“Exercise directly affects the development and cognitive ability of the brain.”

Studies from the CDC, Columbia University, the New York City Health Department and Department of Education and the Universities of West Virginia, Illinois and California have all published research that supports this need for physical education in school systems. Exercise directly affects the development and cognitive ability of the brain. It positively impacts a child’s ability to learn, retain and think at a higher level. According to Active Living Research, “In some cases, more time in physical education leads to improved grades and standardized test scores.”

Besides the improved grades and brain function physical activity cultivates it also helps with a sense of social connectedness and drop-out rates. At risk students are more likely to attend class when interscholastic sports are offered. Every student, regardless of financial situation, should have access to quality education and the tools to succeed outside of the classroom. Physical education can tie all of these issues together.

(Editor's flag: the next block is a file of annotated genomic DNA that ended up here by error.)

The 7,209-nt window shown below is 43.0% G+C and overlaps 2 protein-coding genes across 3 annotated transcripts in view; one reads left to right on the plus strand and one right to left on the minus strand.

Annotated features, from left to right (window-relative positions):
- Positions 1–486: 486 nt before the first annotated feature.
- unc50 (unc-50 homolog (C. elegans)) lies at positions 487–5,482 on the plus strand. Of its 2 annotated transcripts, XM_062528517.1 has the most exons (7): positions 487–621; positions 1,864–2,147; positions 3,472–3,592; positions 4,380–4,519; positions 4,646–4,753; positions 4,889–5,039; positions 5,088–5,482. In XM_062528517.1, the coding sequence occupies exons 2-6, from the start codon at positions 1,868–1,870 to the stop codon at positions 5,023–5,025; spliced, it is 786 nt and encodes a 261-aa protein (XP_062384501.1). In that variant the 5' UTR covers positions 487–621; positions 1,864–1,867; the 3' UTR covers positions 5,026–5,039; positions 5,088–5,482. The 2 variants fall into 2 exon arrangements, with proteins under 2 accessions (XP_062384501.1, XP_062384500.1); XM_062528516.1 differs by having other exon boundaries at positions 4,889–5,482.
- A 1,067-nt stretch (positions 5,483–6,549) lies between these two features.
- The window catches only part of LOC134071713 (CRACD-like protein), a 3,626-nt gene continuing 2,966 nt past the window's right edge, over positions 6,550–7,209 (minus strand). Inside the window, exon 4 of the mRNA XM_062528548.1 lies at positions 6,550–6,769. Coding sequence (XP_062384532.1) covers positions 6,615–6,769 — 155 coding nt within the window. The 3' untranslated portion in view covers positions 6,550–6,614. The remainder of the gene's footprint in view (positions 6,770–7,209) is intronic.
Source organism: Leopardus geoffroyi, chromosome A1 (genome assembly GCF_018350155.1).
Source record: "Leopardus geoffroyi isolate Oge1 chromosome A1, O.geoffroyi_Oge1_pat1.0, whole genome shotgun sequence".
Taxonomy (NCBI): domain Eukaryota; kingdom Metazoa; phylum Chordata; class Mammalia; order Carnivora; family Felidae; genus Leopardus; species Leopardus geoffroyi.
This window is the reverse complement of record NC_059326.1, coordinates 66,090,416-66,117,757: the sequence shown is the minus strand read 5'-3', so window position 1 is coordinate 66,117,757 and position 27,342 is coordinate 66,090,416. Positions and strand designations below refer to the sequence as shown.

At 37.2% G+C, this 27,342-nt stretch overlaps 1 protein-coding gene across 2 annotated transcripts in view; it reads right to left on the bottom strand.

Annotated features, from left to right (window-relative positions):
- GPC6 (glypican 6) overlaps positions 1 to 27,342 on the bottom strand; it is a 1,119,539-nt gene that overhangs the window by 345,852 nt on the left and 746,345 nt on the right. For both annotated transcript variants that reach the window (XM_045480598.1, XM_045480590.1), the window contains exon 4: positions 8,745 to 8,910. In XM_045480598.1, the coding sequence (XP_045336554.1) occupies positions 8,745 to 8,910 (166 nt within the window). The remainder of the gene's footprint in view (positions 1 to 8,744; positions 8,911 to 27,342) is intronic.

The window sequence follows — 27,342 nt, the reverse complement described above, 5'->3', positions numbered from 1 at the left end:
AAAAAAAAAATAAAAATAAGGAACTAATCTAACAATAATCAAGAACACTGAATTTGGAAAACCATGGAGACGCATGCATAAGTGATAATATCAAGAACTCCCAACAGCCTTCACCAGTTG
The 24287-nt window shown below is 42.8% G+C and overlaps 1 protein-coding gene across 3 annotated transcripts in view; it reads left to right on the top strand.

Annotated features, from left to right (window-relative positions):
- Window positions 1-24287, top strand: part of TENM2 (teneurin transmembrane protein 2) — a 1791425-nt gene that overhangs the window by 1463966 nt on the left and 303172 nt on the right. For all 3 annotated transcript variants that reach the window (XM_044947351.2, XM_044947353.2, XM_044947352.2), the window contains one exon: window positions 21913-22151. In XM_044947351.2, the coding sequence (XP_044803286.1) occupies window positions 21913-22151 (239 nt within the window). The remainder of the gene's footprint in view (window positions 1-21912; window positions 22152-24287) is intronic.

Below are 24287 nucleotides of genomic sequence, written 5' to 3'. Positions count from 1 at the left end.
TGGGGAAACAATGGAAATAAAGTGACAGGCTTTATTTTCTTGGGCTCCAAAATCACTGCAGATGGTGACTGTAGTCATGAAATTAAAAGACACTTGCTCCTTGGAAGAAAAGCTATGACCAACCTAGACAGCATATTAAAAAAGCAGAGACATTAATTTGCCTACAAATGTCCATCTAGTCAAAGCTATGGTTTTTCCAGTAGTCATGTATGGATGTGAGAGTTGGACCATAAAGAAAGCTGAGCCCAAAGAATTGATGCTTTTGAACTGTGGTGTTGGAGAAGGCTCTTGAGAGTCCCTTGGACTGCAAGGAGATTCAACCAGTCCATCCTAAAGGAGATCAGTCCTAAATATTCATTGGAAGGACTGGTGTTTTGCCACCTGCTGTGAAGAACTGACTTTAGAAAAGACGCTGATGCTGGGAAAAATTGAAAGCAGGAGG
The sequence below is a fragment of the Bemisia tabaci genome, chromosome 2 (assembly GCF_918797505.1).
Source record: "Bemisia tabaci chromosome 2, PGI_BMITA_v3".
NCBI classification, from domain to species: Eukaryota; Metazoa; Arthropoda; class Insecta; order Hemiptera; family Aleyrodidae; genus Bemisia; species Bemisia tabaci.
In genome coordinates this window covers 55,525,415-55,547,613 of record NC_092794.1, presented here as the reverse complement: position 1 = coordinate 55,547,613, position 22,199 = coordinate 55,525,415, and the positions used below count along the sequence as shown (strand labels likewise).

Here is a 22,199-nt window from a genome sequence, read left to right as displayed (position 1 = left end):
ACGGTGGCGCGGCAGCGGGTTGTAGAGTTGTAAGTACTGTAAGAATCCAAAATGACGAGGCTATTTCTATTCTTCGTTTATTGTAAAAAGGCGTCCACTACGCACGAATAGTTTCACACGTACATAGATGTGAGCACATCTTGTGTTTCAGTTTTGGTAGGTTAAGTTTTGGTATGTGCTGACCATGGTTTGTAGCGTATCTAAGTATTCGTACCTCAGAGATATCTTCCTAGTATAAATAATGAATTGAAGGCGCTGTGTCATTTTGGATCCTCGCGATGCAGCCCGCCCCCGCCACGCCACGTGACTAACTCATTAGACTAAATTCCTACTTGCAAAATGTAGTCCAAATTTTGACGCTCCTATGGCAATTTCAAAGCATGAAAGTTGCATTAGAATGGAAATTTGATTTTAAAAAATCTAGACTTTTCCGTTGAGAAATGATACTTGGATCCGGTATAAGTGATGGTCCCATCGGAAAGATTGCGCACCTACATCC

“Every student, regardless of financial situation, should have access to quality education and the tools to succeed outside of the classroom.”

During the summer months as we encourage our kids to go outside and play, swim and get dirty, we should encourage reading as well. They are exercising their bodies which helps their brain so why not support both. Kids Read Now! is like the Play 60 campaign. Both are working towards a common goal to help develop and positively influence children and adolescents. We want to give them every opportunity to succeed. Physical activity helps create eager-to-learn kids and Kids Read Now is providing the tools necessary for that success. Who knows, maybe they will begin to practice both on their own.